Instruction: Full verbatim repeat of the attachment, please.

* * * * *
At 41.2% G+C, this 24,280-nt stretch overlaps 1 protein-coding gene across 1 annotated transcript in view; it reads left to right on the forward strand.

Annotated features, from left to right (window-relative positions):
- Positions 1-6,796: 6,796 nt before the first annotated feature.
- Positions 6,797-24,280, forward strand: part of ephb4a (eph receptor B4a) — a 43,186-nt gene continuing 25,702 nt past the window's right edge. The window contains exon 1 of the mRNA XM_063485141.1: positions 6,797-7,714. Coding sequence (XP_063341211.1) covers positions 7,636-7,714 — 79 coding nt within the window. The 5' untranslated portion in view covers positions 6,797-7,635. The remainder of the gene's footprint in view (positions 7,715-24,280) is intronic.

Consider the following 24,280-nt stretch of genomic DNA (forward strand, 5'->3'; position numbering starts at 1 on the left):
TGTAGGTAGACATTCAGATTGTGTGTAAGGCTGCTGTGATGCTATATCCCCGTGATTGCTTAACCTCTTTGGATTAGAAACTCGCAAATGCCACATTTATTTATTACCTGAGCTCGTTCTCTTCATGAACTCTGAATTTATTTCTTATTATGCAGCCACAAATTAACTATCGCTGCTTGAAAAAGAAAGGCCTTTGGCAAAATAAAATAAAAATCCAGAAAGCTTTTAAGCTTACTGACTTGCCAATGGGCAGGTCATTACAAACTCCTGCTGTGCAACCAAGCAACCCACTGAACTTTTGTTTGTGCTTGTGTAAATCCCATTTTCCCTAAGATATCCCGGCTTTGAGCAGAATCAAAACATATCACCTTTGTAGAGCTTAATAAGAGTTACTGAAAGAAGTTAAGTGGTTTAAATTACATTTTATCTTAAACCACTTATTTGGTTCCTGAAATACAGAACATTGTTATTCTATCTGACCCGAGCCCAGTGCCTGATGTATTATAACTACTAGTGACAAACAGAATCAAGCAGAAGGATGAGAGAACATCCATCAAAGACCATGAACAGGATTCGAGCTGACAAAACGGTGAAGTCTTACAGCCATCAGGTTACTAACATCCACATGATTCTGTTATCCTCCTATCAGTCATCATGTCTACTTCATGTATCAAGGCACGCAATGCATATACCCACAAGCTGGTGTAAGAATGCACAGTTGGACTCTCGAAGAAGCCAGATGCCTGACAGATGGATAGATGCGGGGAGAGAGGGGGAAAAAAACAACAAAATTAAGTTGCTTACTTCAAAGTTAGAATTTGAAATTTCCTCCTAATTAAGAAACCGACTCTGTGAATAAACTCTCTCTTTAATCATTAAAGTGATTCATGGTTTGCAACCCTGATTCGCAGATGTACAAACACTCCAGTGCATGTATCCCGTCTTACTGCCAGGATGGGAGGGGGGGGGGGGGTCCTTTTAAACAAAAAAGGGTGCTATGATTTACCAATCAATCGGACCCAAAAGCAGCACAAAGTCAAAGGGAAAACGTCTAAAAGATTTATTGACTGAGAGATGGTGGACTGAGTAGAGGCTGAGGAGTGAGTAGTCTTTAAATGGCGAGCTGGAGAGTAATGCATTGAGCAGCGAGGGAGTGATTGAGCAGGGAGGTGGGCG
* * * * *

At 41.2% G+C, this 24,280-nt stretch overlaps 1 protein-coding gene across 1 annotated transcript in view; it reads left to right on the forward strand.

Annotated features, from left to right (window-relative positions):
- Positions 1-6,796: 6,796 nt before the first annotated feature.
- Positions 6,797-24,280, forward strand: part of ephb4a (eph receptor B4a) — a 43,186-nt gene continuing 25,702 nt past the window's right edge. The window contains exon 1 of the mRNA XM_063485141.1: positions 6,797-7,714. Coding sequence (XP_063341211.1) covers positions 7,636-7,714 — 79 coding nt within the window. The 5' untranslated portion in view covers positions 6,797-7,635. The remainder of the gene's footprint in view (positions 7,715-24,280) is intronic.

Consider the following 24,280-nt stretch of genomic DNA (forward strand, 5'->3'; position numbering starts at 1 on the left):
TGTAGGTAGACATTCAGATTGTGTGTAAGGCTGCTGTGATGCTATATCCCCGTGATTGCTTAACCTCTTTGGATTAGAAACTCGCAAATGCCACATTTATTTATTACCTGAGCTCGTTCTCTTCATGAACTCTGAATTTATTTCTTATTATGCAGCCACAAATTAACTATCGCTGCTTGAAAAAGAAAGGCCTTTGGCAAAATAAAATAAAAATCCAGAAAGCTTTTAAGCTTACTGACTTGCCAATGGGCAGGTCATTACAAACTCCTGCTGTGCAACCAAGCAACCCACTGAACTTTTGTTTGTGCTTGTGTAAATCCCATTTTCCCTAAGATATCCCGGCTTTGAGCAGAATCAAAACATATCACCTTTGTAGAGCTTAATAAGAGTTACTGAAAGAAGTTAAGTGGTTTAAATTACATTTTATCTTAAACCACTTATTTGGTTCCTGAAATACAGAACATTGTTATTCTATCTGACCCGAGCCCAGTGCCTGATGTATTATAACTACTAGTGACAAACAGAATCAAGCAGAAGGATGAGAGAACATCCATCAAAGACCATGAACAGGATTCGAGCTGACAAAACGGTGAAGTCTTACAGCCATCAGGTTACTAACATCCACATGATTCTGTTATCCTCCTATCAGTCATCATGTCTACTTCATGTATCAAGGCACGCAATGCATATACCCACAAGCTGGTGTAAGAATGCACAGTTGGACTCTCGAAGAAGCCAGATGCCTGACAGATGGATAGATGCGGGGAGAGAGGGGGAAAAAAACAACAAAATTAAGTTGCTTACTTCAAAGTTAGAATTTGAAATTTCCTCCTAATTAAGAAACCGACTCTGTGAATAAACTCTCTCTTTAATCATTAAAGTGATTCATGGTTTGCAACCCTGATTCGCAGATGTACAAACACTCCAGTGCATGTATCCCGTCTTACTGCCAGGATGGGAGGGGGGGGGGGGGTCCTTTTAAACAAAAAAGGGTGCTATGATTTACCAATCAATCGGACCCAAAAGCAGCACAAAGTCAAAGGGAAAACGTCTAAAAGATTTATTGACTGAGAGATGGTGGACTGAGTAGAGGCTGAGGAGTGAGTAGTCTTTAAATGGCGAGCTGGAGAGTAATGCATTGAGCAGCGAGGGAGTGATTGAGCAGGGAGGTGGGCG